For a pilgrim to eternal life, for a citizen of heaven expecting the coming of our Lord Jesus Christ (Phil 3:20),  to be faithful to the moment implies walking forward in hope with steps of love, journeying to a new beginning, a new life: “Look, I am doing something new, now it emerges, can you not see it? (Is 43:19) In his Spiritual Diary, Saint John XXIII begins many daily entries with these words: “Only for today…” For him, for us, life is a series of todays, of moments. He writes that “every day is a good day to be born and every day is a good day to die.” Therefore, as Christians we love today – this moment-, as something given to us by God. With the example of Christ and the power of the Holy Spirit, we are not afraid today, we do our duty today, we put love in everything we do today, we are compassionate today, we are  grateful today, we are happy today, now!

Carpe diem the Romans used to say, that is seize the day, live this day, the moment the best you can: the unseized moments do not come back; procrastination means the loss of golden opportunities. For Christians and other believers and non-believers, carpe diem implies fidelity to the moment, that is,  to put love in everything we do, in everything: big or small, public or secret; in prayer, in work, in walking, in a smile, in a failure – in suffering.

To be faithful to this day means to live the day, to seize the moment as pilgrims do, that is, as people on the way to the house of the Father in heaven. We never forget that we are on the way and that every day, every moment well lived is a step forward to eternal life, which is the object of our hope, of our pilgrimage. Joyful in hope (Rom 12:12}, “striving towards the goal of resurrection from the dead” (Phil 3:11), “racing towards the finishing-point” (Phil 3:14), we journey on with steps of love towards the embrace of Jesus the Lord, who is our way every day, every moment (cf. Jn 14:6). Thus for Christians and others, “today is always not yet” (Hoy siempre es todavía – Antonio Machado).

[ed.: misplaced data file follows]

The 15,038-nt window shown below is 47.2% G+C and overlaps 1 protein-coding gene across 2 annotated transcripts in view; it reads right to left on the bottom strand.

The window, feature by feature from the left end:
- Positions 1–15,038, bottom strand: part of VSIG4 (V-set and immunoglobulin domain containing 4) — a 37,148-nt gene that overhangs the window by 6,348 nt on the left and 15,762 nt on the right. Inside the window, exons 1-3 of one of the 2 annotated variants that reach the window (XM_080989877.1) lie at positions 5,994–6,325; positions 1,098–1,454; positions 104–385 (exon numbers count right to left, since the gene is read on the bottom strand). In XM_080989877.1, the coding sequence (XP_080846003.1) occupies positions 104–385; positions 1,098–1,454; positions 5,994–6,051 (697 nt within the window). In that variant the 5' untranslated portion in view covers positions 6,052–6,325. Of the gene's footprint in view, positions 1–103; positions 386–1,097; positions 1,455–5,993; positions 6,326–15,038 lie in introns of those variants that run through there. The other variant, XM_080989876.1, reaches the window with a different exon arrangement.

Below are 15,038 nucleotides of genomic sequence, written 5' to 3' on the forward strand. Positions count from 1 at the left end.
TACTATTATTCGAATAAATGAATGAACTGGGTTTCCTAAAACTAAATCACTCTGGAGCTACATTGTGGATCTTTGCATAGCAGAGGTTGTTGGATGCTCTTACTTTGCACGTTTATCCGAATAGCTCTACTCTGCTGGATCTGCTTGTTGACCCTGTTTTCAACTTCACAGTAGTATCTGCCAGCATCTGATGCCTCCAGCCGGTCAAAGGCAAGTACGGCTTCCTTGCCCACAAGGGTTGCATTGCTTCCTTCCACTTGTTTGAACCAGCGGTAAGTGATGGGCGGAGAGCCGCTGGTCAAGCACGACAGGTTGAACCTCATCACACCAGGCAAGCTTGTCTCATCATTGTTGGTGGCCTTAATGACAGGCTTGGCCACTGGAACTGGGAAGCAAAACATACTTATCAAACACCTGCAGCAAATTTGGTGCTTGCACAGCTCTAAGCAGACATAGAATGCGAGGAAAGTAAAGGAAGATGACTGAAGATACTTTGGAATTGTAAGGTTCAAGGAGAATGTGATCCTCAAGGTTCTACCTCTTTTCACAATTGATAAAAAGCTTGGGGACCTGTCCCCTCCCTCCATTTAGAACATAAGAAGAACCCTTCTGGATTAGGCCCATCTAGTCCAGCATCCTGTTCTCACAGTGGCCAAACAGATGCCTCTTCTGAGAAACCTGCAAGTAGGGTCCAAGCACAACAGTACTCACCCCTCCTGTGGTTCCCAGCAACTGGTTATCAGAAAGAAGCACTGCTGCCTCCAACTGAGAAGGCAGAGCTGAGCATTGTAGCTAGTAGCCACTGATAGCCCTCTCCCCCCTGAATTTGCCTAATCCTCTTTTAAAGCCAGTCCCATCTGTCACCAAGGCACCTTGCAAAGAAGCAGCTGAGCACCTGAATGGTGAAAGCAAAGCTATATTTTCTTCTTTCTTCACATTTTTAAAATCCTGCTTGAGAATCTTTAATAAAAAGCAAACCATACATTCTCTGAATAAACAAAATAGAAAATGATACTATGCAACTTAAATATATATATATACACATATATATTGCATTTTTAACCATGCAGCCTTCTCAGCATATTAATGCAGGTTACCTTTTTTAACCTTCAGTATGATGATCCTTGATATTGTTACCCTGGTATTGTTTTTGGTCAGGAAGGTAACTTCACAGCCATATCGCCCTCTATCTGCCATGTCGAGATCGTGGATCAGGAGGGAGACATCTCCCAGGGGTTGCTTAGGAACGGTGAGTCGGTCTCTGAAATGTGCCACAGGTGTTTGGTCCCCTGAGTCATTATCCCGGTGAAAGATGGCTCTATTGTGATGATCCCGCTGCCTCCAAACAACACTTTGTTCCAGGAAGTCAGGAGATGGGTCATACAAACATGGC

“Trust the past in God’s mercy, the present to his love, and the future to his providence” (St. Augustine). We try to live our lives, our hopes, our moments permeated by love and hope in anticipation of eternal life. When we fail, when we do not hear God’s voice and harden our heart – we are sinners -, then the moment is the moment of repentance and of God’s forgiveness.

As pilgrims, and always with God’s grace and love, we attempt persistently to be faithful to the moment: we try to experience the presence of God every moment of the day; we make efforts to imitate Christ the Lord; we work hard always to put love in everything we do. As co-pilgrims, we march forward to our destination. St. Gregory the Great advises us: “Only a foolish traveler, when he sees pleasant fields on his way, forgets to go on towards his destination” (Hom 14, 3-6).  Christians, “though they are residents at home in their own countries, their behavior there is more like that of transients… Their days are passed on the earth, but their citizenship is above in the heavens…Christians inhabit the world, but they are not part of the world” (Letter to Diognetus, AD 130). With St. Paul we say: “I give no thought to what lie behind, but push on to what is ahead” (Phil 3:13): “Eye has not seen, nor has ear heard what God has prepared for those who love him” (I Cor 2:9) – for those who love him with faithful hope every day, every moment, this very instant.

(The original version was published by Boletin Eclesiatico de Filipinas, Vol. XCI, No. 910, March-April, 2015: 153-162)


Fausto Gómez-Berlana, OP

St. Dominic’s Priory, Macau